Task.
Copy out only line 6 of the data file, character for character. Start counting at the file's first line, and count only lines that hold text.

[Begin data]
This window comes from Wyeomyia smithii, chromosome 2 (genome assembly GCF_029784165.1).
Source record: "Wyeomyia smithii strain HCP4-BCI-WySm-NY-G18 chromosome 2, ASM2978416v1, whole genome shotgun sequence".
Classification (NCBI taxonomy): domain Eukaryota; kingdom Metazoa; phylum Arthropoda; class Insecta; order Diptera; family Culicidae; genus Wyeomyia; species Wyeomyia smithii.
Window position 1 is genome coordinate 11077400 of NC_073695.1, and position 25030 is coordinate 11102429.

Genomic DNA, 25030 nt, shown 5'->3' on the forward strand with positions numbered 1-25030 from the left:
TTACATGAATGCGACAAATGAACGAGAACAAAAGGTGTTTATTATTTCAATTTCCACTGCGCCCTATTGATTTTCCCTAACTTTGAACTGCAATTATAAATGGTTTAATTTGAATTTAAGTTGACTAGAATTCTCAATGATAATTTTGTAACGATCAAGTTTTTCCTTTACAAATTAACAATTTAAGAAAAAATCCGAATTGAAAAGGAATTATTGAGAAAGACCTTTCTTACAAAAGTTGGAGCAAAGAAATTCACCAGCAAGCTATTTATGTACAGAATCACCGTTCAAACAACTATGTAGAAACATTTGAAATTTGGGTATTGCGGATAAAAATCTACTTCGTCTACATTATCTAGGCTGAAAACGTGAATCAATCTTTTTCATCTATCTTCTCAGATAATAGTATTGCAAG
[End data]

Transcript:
TTACATGAATGCGACAAATGAACGAGAACAAAAGGTGTTTATTATTTCAATTTCCACTGCGCCCTATTGATTTTCCCTAACTTTGAACTGCAATTATAAATGGTTTAATTTGAATTTAAGTTGACTAGAATTCTCAATGATAATTTTGTAACGATCAAGTTTTTCCTTTACAAATTAACAATTTAAGAAAAAATCCGAATTGAAAAGGAATTATTGAGAAAGACCTTTCTTACAAAAGTTGGAGCAAAGAAATTCACCAGCAAGCTATTTATGTACAGAATCACCGTTCAAACAACTATGTAGAAACATTTGAAATTTGGGTATTGCGGATAAAAATCTACTTCGTCTACATTATCTAGGCTGAAAACGTGAATCAATCTTTTTCATCTATCTTCTCAGATAATAGTATTGCAAG